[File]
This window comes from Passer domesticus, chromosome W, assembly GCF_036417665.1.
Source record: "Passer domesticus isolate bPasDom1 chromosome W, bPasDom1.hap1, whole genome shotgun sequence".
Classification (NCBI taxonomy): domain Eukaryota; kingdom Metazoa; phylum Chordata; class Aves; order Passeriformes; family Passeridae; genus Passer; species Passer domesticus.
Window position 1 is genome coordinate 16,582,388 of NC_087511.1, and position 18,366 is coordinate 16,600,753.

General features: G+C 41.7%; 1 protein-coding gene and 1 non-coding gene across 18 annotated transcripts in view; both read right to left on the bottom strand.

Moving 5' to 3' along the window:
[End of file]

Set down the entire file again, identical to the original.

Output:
This window comes from Passer domesticus, chromosome W, assembly GCF_036417665.1.
Source record: "Passer domesticus isolate bPasDom1 chromosome W, bPasDom1.hap1, whole genome shotgun sequence".
Classification (NCBI taxonomy): domain Eukaryota; kingdom Metazoa; phylum Chordata; class Aves; order Passeriformes; family Passeridae; genus Passer; species Passer domesticus.
Window position 1 is genome coordinate 16,582,388 of NC_087511.1, and position 18,366 is coordinate 16,600,753.

General features: G+C 41.7%; 1 protein-coding gene and 1 non-coding gene across 18 annotated transcripts in view; both read right to left on the bottom strand.

Moving 5' to 3' along the window: